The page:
*A documentary on civil rights champion and politician Tyrone Brooks is set for release in the fall of 2022, detailing the life and career of the lifelong activist who worked closely with Dr. Martin Luther King, Jr., and is responsible for banishing the racist Georgia Confederate flag.
Scheduled for October, “Tyrone: The Story of An American Statesman,” will cover Brooks’ journey from the age of 15, when he entered a life of activism as a member of Dr. King’s SCLC organization, to becoming a social justice icon and respected Georgia State Representative.
The film, presented by Shoot 2 Media Group, is executive produced by his son, Tyrone Brooks, Jr., who is also an influential figure in the Georgia business and political scenes. It features interviews from a bevy of prominent dignitaries, including Rev. Jesse Jackson, former Georgia Governor Roy Barnes, former Atlanta Mayor Kasim Reed and many others.
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Noting the historic events his father experienced and was an eyewitness to – such as the assassinations of John F. Kennedy and Dr. King, to the battle to end segregation, and his push to appoint more black judges; Brooks Jr. said that working on the film was an eye-opening experience, even for him.
“The journey has been extremely illuminating. There are things you think you know about your parents, and then you start to hear things from other people that give you a completely different level of respect for who they are,” Brooks Jr. said.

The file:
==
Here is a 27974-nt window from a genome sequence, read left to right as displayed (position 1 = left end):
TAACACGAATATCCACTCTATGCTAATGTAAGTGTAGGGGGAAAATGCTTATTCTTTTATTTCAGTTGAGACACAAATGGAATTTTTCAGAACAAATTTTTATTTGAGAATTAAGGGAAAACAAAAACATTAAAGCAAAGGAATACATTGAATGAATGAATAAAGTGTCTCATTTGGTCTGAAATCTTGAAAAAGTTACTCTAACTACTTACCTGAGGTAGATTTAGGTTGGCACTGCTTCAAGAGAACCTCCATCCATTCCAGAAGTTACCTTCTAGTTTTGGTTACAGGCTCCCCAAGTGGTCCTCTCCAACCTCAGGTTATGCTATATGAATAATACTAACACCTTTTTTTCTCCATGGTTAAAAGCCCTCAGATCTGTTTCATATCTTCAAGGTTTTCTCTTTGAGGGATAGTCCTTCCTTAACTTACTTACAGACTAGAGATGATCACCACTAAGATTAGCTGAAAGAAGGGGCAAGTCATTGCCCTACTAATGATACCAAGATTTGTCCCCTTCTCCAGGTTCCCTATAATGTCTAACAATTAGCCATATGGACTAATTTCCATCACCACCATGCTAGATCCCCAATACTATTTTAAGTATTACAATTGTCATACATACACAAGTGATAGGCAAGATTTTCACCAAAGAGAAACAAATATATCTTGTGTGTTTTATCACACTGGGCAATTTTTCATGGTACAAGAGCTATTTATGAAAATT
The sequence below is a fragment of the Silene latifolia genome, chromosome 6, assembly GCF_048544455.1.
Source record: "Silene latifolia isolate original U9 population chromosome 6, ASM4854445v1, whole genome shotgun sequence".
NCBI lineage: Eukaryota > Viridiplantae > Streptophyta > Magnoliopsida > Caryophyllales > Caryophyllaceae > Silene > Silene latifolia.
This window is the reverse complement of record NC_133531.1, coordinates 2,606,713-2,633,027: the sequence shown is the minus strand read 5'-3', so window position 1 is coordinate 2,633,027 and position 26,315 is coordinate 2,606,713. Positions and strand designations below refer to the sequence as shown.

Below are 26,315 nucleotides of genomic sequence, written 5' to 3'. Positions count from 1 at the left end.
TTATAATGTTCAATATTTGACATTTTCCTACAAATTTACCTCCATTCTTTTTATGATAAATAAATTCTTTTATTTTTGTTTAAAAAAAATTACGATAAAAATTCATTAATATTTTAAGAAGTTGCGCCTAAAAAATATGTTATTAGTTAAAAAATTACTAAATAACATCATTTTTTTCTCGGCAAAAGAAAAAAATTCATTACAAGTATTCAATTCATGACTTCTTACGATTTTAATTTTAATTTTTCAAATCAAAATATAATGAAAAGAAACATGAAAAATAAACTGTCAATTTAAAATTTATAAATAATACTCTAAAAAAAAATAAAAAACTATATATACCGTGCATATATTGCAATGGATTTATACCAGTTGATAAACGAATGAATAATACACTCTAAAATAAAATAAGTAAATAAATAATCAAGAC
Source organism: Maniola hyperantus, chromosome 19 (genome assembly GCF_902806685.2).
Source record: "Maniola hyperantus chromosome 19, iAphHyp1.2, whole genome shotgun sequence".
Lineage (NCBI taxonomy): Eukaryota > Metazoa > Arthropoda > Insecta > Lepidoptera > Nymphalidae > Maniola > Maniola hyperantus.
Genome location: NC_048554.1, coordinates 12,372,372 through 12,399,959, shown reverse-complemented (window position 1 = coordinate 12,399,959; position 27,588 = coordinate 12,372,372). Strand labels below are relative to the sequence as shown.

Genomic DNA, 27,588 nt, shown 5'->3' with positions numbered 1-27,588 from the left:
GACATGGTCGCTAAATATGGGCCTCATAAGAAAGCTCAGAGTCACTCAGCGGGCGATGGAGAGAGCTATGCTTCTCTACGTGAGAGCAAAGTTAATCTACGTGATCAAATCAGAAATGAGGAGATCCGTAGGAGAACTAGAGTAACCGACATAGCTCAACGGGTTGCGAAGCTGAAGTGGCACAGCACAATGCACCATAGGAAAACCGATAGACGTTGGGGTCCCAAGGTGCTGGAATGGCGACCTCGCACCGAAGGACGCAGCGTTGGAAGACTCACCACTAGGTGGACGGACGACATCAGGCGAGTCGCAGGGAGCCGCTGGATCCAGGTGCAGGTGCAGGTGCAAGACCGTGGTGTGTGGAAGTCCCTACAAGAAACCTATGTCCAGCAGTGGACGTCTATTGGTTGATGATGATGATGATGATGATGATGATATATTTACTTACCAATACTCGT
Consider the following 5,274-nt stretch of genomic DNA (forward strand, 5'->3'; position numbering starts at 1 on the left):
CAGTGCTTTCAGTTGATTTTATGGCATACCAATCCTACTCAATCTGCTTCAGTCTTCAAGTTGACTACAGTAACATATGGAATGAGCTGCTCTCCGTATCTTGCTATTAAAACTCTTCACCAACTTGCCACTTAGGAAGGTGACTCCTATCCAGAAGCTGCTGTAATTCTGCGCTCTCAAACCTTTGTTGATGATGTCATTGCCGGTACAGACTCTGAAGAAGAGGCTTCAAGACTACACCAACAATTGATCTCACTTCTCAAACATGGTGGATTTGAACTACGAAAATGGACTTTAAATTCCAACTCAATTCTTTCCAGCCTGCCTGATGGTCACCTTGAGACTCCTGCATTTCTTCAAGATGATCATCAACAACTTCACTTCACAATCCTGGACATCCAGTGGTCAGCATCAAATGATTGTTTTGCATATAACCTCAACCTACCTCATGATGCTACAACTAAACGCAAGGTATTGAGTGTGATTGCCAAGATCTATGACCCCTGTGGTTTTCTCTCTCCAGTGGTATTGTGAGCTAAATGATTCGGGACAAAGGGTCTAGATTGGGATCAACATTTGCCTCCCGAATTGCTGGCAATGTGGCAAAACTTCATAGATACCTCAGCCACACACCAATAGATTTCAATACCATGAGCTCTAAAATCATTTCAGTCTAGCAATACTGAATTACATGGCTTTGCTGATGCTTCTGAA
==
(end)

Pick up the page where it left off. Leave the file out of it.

“This man has given his entire life to ensuring that others are treated fairly, and my mom was like Coretta Scott King, supporting him the entire way. Working on the film connected a lot of dots, and even helped me to understand more about myself and the work that still remains to be done.”
Brooks Sr., 76, and a native of Warrenton, GA has always been on the front lines of the struggle for freedom and equality. Jailed more than 66 times during his activist work, he was an unflappable soldier in the midst of chaos, and was fearless when putting himself at risk to protect others.
Faced with threats on his life from the Ku Klux Klan and even the government, the brutality of the civil rights era was undeniable, but Brooks learned this level of poise, commitment and servant leadership from some of the best mentors one could have. He is excited to share his story with the masses.
“I’d like for people to know how the youth began to rise up, take control and launch movements without any media or technology to push the message,” he said. “What we did have was first-class training in nonviolent civil disobedience by attending SCLC Freedom Schools led by Dr. King, Dr. Abernathy, Rev. Hosea Williams, Dr. Dorothy Cotton, Rev. Andrew Young, Ms. Septima Clark and others.”
If there is any lesson he learned that he desires for others to take heed to, it is the following:
“The struggle for racial equality and equity is real, and it has existed for centuries. If we continue to be silent at the polls, it will continue for centuries more. “